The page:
Woody: Mayfield Case Doesn’t Make Sense
By Larry Woody | Senior Writer
I became acquainted with Jeremy Mayfield when he moved from Owensboro, Ky., to Nashville as a teenager, following the career path of his hometown hero Darrell Waltrip.
Mayfield, like Waltrip, began racing at historical old Fairgrounds Speedway while working at Sadler Racing. He swept floors, did body work, handled odd jobs around the shop in exchange for getting to drive one of Sadler’s ARCA cars.
Mayfield was obviously a talented driver, a star in the making. In 1994 he joined Cale Yarborough’s new Cup team – being hired to drive for Cale Yarborough was a pretty stout endorsement – and his career took off from there.
One summer I visited Mayfield’s hometown and visited his mom at the hardware store she operated. I toured the famed old Owensboro racetrack where Mayfield, the Green brothers and the Waltrips earned their stripes. I talked to several of Jeremy’s high school buddies and old racing rivals.
I didn’t find a critic among them. Mayfield was an All-American kid, clean-cut, dedicated, hard-working. He was always friendly and out-going; once when I wrote a story criticizing his then-team-owner Ray Evernham, Mayfield sought me out in the garage to make sure “everything is OK between you and me.”
I assured him that it was; my complaint was about how Evernham had treated young driver Casey Atwood and was in no way a criticism of Mayfield who had been chosen to replace Atwood.
I’ve said all that to say this: I’ve known Jeremy Mayfield, 39, for almost half his life, and the Jeremy Mayfield we’ve been reading about in recent days doesn’t fit the description.
Mayfield last week was suspended by NASCAR for violation of its substance abuse policy. Mayfield said he is innocent of any wrong-doing and believes he may have mixed some combination of legal prescription drugs that resulted in a positive test.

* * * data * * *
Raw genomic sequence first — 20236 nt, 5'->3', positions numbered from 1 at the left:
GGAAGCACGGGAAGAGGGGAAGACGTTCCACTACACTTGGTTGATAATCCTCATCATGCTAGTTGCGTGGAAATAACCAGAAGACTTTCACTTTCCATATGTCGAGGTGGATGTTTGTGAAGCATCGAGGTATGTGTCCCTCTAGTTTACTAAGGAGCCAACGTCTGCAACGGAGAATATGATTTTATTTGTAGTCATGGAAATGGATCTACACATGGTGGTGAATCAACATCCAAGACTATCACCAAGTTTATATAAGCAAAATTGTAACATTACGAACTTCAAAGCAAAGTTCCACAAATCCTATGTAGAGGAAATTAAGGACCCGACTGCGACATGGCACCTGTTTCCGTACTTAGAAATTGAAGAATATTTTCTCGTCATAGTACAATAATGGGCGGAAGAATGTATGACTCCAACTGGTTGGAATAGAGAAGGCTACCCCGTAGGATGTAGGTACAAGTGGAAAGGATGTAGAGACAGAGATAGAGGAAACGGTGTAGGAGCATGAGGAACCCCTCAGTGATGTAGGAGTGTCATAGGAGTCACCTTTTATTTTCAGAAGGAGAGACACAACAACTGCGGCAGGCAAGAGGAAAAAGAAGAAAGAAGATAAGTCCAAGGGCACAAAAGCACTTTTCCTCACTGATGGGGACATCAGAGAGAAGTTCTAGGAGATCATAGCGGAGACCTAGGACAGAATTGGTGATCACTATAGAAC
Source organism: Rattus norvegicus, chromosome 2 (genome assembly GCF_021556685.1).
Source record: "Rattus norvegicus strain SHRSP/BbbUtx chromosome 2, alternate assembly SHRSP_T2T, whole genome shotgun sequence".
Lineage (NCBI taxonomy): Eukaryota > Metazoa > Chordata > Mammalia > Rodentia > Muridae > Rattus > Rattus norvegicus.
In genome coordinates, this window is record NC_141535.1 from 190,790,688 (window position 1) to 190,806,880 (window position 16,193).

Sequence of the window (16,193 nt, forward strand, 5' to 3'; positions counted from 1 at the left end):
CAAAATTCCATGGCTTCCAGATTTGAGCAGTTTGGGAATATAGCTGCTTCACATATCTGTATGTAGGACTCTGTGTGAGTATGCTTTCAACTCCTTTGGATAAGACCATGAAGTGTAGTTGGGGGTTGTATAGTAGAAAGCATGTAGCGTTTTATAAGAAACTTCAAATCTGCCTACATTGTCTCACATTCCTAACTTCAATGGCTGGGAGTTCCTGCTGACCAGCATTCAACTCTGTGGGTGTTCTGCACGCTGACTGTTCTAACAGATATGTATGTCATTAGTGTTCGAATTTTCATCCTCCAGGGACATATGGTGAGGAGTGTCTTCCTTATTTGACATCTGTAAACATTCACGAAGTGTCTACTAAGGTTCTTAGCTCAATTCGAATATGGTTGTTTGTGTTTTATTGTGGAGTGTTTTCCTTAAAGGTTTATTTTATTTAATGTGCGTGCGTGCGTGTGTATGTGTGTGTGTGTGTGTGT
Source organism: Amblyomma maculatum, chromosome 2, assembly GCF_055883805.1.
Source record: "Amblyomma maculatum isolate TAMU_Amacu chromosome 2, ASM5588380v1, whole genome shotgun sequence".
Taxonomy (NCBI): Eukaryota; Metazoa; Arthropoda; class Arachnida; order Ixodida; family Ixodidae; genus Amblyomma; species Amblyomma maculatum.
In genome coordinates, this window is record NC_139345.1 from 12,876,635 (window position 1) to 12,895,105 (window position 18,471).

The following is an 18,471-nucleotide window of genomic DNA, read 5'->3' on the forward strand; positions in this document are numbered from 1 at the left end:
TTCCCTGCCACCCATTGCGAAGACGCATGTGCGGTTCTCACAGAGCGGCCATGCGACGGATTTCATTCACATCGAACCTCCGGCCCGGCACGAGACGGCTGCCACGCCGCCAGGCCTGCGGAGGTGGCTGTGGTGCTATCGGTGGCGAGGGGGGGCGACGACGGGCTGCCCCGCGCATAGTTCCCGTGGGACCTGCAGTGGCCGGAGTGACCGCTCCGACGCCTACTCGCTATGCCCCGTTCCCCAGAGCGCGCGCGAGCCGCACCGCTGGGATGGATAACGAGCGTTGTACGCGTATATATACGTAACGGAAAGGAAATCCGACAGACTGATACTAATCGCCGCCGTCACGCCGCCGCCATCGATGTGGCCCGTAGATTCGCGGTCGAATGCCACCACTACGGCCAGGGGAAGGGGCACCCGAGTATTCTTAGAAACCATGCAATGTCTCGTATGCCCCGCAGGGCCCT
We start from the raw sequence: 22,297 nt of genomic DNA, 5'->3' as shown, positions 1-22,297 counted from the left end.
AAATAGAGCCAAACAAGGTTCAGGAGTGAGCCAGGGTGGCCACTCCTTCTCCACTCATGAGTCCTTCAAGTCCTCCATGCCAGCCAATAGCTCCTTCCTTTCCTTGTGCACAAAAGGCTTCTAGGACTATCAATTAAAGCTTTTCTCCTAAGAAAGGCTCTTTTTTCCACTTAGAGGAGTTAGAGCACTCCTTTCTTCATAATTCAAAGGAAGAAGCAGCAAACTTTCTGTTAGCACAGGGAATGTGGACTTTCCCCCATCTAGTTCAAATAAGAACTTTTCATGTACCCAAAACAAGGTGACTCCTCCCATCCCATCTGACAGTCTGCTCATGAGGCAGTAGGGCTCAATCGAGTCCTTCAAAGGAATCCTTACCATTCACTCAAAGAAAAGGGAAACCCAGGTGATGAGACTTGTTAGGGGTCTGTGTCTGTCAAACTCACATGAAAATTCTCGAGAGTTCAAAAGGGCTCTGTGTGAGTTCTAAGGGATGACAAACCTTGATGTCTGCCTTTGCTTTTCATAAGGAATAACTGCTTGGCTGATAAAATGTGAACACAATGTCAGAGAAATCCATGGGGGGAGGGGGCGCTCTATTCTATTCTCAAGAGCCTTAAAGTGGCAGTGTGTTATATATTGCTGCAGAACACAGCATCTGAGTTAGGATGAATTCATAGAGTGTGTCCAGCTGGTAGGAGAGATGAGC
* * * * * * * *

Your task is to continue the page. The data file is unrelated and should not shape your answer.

I’ve always supported NASCAR’s tough drug policy – I think others sports should be equally tough – but I have one problem with it: NASCAR declines to specify what drugs are banned.
Its position is that even legal prescription drugs, if abused, could cause impairment and it retains the right to ban any participant it feels might be so impaired.
That’s fine in theory, but it’s easy to see how it could lead to confusion and problems. If a driver doesn’t know if a specific prescription drug is illegal, how is he supposed to know not to use it for a legitimate ailment?
Another part of NASCAR’s drug policy is to not disclose or comment on what drug a participant tested positive for. If I were a driver charged with violating the policy, as is case with Mayfield, I would insist that NASCAR make my lab test public. Make it public, and show exactly what I’m guilty of and why I’ve been suspended.
I suppose NASCAR is leery of lawsuits, but it seems it would be equally vulnerable to legal action by announcing a participant’s ban for “substance abuse” and supplying no further details.
Maybe Mayfield is guilty as charged. Maybe he knowingly used an illegal substance. But it’s hard for me to believe that the bright, hard-working young man I’ve known for so long could be so reckless.
Mayfield has devoted his life to his racing dream, and it has often been a struggle. This year he founded his own team from scratch. Every week has been a battle to get into the race, then another battle to keep up with the big-bucks teams.
Nobody has worked harder to get where he is, and to earn what he’s got, than Mayfield. Knowing full well that under NASCAR’s stated policy he could be drug-tested at any moment, would he risk flushing all his work, his dream – his life — down the toilet?
Maybe he did. Maybe he played Russian Roulette with a banned substance and lost. But it’s hard for me to buy it.
If it’s true, it’s certainly not the young man I’ve been so fond of for so many years. That’s not the Jeremy Mayfield I know.7 Comments